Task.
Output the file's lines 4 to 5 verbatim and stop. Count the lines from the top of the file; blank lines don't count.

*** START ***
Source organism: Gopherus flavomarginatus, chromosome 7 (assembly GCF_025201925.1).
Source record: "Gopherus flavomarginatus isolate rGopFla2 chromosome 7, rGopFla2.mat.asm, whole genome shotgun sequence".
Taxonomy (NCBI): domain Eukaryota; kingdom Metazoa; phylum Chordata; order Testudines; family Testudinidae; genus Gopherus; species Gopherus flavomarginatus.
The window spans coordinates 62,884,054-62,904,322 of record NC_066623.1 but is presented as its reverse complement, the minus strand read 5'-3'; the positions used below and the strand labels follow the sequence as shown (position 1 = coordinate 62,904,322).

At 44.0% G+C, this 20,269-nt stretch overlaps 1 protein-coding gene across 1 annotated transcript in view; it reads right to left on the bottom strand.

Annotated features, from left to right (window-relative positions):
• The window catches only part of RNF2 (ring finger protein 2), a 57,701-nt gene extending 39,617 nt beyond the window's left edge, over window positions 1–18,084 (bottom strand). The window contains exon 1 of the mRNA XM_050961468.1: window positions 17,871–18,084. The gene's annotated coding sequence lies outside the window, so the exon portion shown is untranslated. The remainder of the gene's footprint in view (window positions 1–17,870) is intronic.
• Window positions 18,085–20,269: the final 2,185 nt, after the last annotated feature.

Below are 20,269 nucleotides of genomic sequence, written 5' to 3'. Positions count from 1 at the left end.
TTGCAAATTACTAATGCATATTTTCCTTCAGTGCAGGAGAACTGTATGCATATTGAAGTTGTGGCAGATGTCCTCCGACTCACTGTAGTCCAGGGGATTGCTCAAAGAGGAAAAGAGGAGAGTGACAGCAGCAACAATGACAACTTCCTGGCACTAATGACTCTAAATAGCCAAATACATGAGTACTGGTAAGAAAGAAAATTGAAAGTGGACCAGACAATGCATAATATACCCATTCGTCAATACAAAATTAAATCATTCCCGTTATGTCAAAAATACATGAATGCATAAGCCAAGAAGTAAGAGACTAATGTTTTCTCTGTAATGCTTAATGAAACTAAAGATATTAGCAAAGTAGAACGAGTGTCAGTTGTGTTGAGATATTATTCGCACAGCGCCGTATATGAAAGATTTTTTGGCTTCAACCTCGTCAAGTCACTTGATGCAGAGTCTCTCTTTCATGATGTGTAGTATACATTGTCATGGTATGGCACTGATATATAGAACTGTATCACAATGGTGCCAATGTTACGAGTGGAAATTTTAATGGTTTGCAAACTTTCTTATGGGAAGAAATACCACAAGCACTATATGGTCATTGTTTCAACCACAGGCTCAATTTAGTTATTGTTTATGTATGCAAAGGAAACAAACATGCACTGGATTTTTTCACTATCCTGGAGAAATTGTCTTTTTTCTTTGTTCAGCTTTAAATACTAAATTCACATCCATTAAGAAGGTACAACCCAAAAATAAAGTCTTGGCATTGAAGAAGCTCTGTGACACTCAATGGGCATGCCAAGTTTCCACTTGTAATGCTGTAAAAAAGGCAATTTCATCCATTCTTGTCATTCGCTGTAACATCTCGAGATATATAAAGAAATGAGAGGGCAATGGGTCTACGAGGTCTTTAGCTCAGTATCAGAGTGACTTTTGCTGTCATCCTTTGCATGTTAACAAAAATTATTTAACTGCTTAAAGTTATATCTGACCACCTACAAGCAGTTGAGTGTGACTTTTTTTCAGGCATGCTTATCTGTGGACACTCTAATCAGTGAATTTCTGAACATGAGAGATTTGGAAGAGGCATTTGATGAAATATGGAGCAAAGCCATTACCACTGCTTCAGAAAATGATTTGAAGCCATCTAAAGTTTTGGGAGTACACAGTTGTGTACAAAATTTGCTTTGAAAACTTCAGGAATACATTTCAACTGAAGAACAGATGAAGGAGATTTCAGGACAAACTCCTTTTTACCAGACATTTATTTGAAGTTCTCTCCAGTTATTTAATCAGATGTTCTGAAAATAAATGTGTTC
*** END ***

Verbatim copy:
The window spans coordinates 62,884,054-62,904,322 of record NC_066623.1 but is presented as its reverse complement, the minus strand read 5'-3'; the positions used below and the strand labels follow the sequence as shown (position 1 = coordinate 62,904,322).

At 44.0% G+C, this 20,269-nt stretch overlaps 1 protein-coding gene across 1 annotated transcript in view; it reads right to left on the bottom strand.